For this example, borrow a chair and a friend, and stand them in front of you; or just imagine them both in front of you. You now want them on the other side of the room. They’re both objects: which means that if you want them to be moved, you move them yourself. Pick up the chair, and move it to the far side of the room. What problems – if any – do you have with making this happen? What complaints – if any – does the chair make to you about being treated as an object? What is your relationship with the chair-object as you do this? (If your response to those last two questions is ‘Huh?’, there is a reason for them, but it may not be clear until later!)
Pick up the other object – the person – and move it to the far side of the room. What problems – if any – do you have with making this happen? What complaints – if any – does the person make to you about being treated as an object? What is your relationship with the person-object as you do this?
In Jungian psychology this standard ‘island-I’ model forms part of the ‘masculine’ archetype: it’s certainly stereotyped as ‘male’ in Western society. Much current feminist theory, borrowing – or rather mangling, in New Age style – Sartre’s concept of ‘the Other’, places great emphasis on ‘the male gaze’, which somehow magically transforms everything ‘Other’ into an object: but in reality it’s no more ‘male’ than ‘female’. It’s one way of working in – working with – the world: and that’s all.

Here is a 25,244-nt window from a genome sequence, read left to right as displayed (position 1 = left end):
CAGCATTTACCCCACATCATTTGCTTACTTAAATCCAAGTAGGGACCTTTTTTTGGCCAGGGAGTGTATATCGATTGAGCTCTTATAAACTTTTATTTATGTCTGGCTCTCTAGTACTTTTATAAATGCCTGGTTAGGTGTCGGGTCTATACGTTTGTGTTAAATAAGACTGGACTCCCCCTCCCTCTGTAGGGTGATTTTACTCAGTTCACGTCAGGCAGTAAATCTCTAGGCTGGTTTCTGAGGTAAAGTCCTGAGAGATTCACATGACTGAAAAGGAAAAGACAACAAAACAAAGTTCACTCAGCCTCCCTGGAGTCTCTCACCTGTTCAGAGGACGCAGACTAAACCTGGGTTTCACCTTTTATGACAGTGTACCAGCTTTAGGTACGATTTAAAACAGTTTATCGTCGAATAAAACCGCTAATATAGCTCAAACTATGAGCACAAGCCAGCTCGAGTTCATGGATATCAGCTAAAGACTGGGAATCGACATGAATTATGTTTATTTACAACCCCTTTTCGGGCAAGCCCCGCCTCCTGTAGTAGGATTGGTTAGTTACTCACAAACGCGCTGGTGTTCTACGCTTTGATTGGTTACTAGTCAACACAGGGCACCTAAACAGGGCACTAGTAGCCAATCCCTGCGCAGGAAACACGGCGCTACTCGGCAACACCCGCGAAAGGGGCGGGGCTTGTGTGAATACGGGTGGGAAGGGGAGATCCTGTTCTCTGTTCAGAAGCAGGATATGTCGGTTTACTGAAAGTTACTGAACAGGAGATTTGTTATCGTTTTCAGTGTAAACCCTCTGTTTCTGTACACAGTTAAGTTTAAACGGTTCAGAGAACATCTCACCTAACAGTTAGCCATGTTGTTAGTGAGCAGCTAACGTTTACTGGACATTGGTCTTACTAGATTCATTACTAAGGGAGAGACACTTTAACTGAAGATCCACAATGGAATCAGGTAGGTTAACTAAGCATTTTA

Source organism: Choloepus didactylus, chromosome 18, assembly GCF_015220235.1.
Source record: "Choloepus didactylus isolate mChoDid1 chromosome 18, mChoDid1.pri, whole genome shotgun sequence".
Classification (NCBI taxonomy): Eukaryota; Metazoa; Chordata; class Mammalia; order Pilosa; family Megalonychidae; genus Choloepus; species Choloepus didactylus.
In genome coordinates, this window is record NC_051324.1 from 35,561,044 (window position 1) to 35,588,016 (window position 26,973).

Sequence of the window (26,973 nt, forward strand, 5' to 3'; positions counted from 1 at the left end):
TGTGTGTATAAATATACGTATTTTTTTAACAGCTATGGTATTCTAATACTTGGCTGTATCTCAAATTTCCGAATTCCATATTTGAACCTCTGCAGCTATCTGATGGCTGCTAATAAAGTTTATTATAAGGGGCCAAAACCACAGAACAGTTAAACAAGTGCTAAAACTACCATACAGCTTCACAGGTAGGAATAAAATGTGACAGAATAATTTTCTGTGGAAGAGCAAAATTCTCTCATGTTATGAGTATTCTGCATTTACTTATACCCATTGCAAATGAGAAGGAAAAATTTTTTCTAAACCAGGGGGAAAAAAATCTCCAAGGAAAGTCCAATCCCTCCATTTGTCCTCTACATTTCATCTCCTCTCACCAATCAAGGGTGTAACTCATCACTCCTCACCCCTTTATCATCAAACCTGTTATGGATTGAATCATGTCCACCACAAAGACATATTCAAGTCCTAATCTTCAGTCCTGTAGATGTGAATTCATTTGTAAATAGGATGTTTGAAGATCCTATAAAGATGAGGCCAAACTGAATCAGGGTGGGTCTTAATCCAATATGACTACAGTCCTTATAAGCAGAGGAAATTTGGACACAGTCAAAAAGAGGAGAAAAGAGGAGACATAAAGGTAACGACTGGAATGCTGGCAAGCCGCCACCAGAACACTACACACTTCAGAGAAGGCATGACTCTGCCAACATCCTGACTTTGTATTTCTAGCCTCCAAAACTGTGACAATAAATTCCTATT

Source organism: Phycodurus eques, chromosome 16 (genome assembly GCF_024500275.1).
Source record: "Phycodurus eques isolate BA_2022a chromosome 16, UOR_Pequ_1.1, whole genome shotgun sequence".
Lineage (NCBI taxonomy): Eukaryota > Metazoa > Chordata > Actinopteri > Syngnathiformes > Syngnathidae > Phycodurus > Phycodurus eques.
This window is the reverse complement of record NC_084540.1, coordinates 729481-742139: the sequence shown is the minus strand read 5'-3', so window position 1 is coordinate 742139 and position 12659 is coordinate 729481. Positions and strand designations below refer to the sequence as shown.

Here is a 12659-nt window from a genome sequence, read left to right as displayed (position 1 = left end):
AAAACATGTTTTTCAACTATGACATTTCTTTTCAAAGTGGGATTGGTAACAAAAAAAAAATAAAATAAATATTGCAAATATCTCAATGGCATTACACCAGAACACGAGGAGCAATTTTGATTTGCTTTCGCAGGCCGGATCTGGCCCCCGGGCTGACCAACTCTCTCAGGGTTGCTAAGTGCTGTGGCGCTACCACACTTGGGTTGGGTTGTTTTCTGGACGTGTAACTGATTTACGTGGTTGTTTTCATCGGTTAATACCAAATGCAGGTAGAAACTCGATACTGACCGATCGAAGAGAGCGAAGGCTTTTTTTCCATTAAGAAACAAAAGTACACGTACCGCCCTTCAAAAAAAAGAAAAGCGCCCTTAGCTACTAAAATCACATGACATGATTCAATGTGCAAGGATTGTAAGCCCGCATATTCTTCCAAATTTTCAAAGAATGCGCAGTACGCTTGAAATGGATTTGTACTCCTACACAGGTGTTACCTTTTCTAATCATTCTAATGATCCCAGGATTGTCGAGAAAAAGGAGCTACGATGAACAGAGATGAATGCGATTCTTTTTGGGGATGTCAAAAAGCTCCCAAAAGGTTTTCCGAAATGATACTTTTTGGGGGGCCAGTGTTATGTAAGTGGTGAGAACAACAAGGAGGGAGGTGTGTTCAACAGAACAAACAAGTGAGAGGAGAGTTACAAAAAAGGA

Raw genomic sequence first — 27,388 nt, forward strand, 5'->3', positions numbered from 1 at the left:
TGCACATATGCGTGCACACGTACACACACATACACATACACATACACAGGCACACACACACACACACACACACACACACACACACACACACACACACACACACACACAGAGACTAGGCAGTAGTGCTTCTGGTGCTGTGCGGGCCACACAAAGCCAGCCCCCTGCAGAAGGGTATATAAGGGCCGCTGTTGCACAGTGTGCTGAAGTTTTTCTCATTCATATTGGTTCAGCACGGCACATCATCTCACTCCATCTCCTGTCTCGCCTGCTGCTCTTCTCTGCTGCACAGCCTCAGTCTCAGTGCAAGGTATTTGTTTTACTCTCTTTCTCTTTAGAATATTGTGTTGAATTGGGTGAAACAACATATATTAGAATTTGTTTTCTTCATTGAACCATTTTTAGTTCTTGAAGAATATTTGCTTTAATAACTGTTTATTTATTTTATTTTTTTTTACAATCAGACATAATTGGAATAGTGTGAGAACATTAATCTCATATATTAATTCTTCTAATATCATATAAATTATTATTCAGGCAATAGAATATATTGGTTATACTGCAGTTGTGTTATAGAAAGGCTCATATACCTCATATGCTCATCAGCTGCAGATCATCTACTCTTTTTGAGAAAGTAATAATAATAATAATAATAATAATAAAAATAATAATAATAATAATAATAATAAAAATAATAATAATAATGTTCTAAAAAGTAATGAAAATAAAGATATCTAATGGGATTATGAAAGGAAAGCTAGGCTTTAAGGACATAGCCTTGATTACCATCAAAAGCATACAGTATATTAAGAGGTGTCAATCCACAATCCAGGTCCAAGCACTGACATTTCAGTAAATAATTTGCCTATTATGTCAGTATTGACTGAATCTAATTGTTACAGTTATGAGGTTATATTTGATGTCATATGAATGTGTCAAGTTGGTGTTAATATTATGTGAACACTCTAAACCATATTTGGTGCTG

And it’s not just the ‘objectionable’ types who live by this object-centred worldview, because it’s also a good place to hide if you happen to have difficulty coping with people. Objects don’t answer back; objects don’t make demands; objects don’t bully; they’re always the same, they’re predictable, practical, above all safe. Mostly… This reminds me of two engineers in a research establishment I once worked at: both in their early forties, one male, one female – in principle, that is, because they were both so withdrawn and so dowdily dressed that it would be difficult to tell. Another scientist there habitually analysed everything to such depth that he was too dangerous to be allowed to drive a car – he couldn’t cope with more than one event at a time… And the programmers, of course, spent so much time in their virtual worlds that they hardly saw anything of the real one. Some wag described the place as “a sheltered workshop for the mentally abled”, and he wasn’t far wrong!
The object-centred worldview is well-understood because it works – or at least, produces concrete results – in the material world, if not necessarily anywhere else. It analyses, breaks into component parts, reduces to a formula – a set of mathematical or logical relationships rather than human ones – calculates, gets the numbers… it’s quantitative rather than qualitative. And precisely because it is quantitative, it can prove that one solution is better than another – in quantitative terms, at any rate. It fully understands “bigger is better”: but it has no way at all to grasp the qualitative notion that “small is beautiful”…